While the flurry of Tweets whizzing past my screen with #hp tacked onto them concentrated on what happens to webOS, I was digging around in the bowels of HP and Autonomy's financial reports.
As I noted yesterday, a number of colleagues were not impressed with the idea of the Autonomy acquisition announcement. Some think it is a case of HP looking through the rear view mirror, others find it confusing. Ray Wang, CEO Constellation Research dismissed it as buying into an old technology play that leaves HP enjoying a maintenance revenue stream but with light net new licenses. I'm going to disagree with all those assessments.
Investors have not been happy since Leo Apotheker came on board as CEO. From their standpoint, Mark Hurd, the previous CEO was a miracle worker and a tough act to follow. Now that we have the benefit of hindsight, that assessment may not be as rosy as it once seemed. Even so, Apotheker has been left with little choice but to restructure the business to keep investors happy or face the unpleasant prospect of a possible forced breakup.
In effectively putting the PC business on the market, HP is dumping a business that contributes around 35% to top line revenue but only 16% to operating income. While its scale is impressive, HP believes that business is going through structural change. By downsizing itself in this way, HP encourages investors to think of it differently, especially at the operating level.
Recognising that such a significant amount of surgery was required allowed HP to get bad news out the way. As Phil Fersht over at Horses for Sources succinctly put it:
HP may have just ripped off its own BandAid, relieving the agony quickly and avoiding a slow and painful journey at a time when the economy sits on a knife-edge.
That's a very good way to understand the way in which Apotheker has attacked the problem. He has clearly learned something from his SAP days as CEO when it seemed that every time he came on the earnings call there was some new crisis to discuss. On this occasion, Apotheker dumped all the bad news. Which brings me to the ill-fated TouchPad and webOS.
The popular media and much of the Twitterati will paw over those entrails. That's good news for HP. They're out of those businesses and anything that's now said is flogging a dead horse. It allows HP to concentrate on what it's really about without having to say a word on the mobile topics. Implicit in that is the fact that it was Apotheker's predecessor who made the fateful decisions that have cost HP so dearly.
In essence we've got a clearing of the decks with all that implies at the next earnings call. Apotheker can, with some degree of legitimacy, start saying something like: 'Excluding the one time charges for restructuring, disposing of the mobile hardware issue and taking PSG out of the equation our results would have been....' That focuses analysts minds on the road ahead and not the dead weight around HP's ankles. Now to Autonomy.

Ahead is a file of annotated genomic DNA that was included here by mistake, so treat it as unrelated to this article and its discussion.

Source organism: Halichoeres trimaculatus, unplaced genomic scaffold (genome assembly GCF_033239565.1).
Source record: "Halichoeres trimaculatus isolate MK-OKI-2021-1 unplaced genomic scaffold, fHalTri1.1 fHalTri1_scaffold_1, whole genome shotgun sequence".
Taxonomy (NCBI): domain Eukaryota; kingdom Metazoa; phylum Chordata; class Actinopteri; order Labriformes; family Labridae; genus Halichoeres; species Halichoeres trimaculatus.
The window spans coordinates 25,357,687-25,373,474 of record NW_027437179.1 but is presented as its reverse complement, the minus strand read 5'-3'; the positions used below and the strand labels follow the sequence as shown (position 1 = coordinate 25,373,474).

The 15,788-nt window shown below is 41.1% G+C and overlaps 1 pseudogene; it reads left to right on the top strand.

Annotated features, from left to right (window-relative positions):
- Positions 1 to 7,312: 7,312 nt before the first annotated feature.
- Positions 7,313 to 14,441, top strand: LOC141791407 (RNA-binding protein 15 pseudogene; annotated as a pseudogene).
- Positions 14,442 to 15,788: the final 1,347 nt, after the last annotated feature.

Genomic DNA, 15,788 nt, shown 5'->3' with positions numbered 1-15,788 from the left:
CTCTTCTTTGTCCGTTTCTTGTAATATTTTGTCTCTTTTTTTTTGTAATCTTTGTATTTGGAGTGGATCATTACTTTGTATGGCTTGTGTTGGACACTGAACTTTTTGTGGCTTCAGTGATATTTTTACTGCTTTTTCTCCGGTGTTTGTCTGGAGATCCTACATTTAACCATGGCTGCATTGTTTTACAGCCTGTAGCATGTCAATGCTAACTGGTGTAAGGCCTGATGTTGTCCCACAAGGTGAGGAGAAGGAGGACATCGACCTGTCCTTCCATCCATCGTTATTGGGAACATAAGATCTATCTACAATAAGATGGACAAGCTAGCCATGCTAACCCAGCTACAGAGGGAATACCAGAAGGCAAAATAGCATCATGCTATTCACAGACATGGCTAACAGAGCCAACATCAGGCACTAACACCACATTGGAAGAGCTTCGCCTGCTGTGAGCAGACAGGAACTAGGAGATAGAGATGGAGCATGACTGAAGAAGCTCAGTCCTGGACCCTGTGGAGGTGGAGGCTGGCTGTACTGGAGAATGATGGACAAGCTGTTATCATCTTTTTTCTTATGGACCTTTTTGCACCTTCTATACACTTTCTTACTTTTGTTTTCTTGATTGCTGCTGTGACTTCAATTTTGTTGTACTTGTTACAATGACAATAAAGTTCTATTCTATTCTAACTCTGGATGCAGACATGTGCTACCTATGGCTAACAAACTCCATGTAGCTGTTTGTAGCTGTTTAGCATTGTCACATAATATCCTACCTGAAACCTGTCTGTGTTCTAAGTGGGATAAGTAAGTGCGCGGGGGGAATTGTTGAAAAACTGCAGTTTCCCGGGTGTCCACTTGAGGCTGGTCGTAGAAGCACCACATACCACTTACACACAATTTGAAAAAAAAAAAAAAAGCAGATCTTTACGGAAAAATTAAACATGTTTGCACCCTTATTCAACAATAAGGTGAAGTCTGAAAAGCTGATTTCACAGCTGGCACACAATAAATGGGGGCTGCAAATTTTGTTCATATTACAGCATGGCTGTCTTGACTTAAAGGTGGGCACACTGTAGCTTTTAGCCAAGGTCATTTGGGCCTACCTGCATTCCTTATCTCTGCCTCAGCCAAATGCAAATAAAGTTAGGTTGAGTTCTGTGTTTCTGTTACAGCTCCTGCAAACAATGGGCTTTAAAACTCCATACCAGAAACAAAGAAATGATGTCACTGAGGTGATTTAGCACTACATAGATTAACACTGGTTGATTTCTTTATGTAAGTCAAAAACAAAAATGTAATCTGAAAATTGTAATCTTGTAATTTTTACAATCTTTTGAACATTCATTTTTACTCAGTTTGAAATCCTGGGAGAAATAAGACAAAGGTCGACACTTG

The numbers speak for themselves
Regardless of how you choose to view this acquisition, there's a few important facts worth noting. At its Q2 earnings call last month, Autonomy reported impressive numbers like:
- 50 deals worth more than $1 million year to date
- Average deal size $814,000
- Year over year organic growth in its SaaS business of 34% when taking into account its Iron Mountain business
- No net debt
- Operating margin in the 41% range; exclude the dilutive impact of its Iron Mountain acquisition and you're looking at 45% operating margin.
Apotheker talked some of that up in the earnings call but was largely drowned out by the peripheral noise around other topics.
When you crunch the numbers, Autonomy looks to be on a revenue run rate approaching $1.4 billion. Niche market or no, that's impressive and those deal/operating numbers are ones with which Apotheker is both familiar and comfortable. The fact Autonomy is transitioning to a SaaS model will provide HP's leadership with opportunities to learn from the experience of a company that so far has been successful in making the change. That's a rare experience among business software vendors. Finally, when you take a close look at Autonomy's balance sheet - it is clean. HP has no real financial engineering to worry about and is unlikely to find any gotchas once it gets it hands on the 'real' books.
A hidden gem
There is something else hidden among the commentary. Autonomy is in a business that is counter cyclical. The fact there is economic uncertainty plays to its strengths and increases the likelihood of it outperforming the business software market. That provides HP with a buffer factor while it figures out how to re-org the services business under what will be Mike Lynch, CEO Autonomy's leadership.
Ray Wang will say it as he sees it but dismissing Autonomy in the way he has is hardly even handed and misses important nuances. Autonomy may not have the sex, sizzle and glamor of a Salesforce.com but Autonomy is only three years older and has been impressively profitable for the last five years albeit at lower scale. Salesforce.com posted a loss on its latest earnings call. Ray's technology argument could equally be applied to Salesforce.com. I am more concerned about what it brings to the HP table.